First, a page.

The sense making basis of the human life world is interpreted in terms of identity, which is associated with the sense of self-identity, full-value. The problem of identity in the modern era is of interest to many scientists, as an increased rate of changing all social processes, taking place in society, and globalization contribute to the problem of self-identity. The dynamic change of social processes leads to the breaking of many traditional identities (such as political, national, public, cultural) and to the emergence of new psychosocial mechanisms of personal self-identification.

The modern humanities actively involve the conception of identity into their armory. In modern psychological literature, the notion of character is changed to the notion of identity, which is revealed through the terms of "self-conception", "self-system" or "self-experience". Identity formation occurs mostly unconsciously at all levels of mental activity. The process of identity formation continues throughout the life of the individual. Under normal conditions, it can be represented as a process of "continuous differentiation", as it expands the range of persons important for the individual – from the mother to the whole mankind (Erikson, 2000).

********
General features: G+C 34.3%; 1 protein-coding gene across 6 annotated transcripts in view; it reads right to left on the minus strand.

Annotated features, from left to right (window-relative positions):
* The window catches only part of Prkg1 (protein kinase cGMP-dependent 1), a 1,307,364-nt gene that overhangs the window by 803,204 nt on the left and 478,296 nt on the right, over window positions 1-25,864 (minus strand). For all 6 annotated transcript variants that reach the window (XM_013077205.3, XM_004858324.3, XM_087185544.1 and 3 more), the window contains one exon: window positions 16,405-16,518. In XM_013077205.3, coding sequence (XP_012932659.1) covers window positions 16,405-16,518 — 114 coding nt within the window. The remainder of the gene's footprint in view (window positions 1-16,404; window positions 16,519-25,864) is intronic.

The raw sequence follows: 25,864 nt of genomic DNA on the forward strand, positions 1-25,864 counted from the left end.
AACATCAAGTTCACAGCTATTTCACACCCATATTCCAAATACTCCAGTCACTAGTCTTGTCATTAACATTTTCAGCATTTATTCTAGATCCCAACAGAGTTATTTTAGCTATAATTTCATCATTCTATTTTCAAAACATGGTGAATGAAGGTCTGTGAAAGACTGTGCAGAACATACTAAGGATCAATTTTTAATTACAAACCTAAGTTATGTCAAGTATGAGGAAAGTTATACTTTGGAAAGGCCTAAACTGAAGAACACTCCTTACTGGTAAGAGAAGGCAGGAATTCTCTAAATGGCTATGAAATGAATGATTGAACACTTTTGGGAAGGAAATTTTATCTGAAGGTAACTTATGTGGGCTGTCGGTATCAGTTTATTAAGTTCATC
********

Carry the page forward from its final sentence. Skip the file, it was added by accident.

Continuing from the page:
In the mind of a mature person, there is a certain "package" of identities. Some of them are less important because of their optional, private, temporary character (a football team fan, a college graduate, a retiree), and others are basic. Among the last ones, there are religious or ideological affiliation, nationality, citizenship, civilizational affiliation. As a rule, basic identities are of lifelong nature. Initially, the basic identity represented the syncretically undifferentiated whole, which inseparably combined tribal, political and religious aspects (Gashkova, 2014). While considering the presence of certain identity, two problems inevitably arise: to what extent the personality can be independent and self-sufficient, and how the identity (basic) may hound the individual. New aspects of the personal identification study are associated with the virtual self-presentation in the digital network.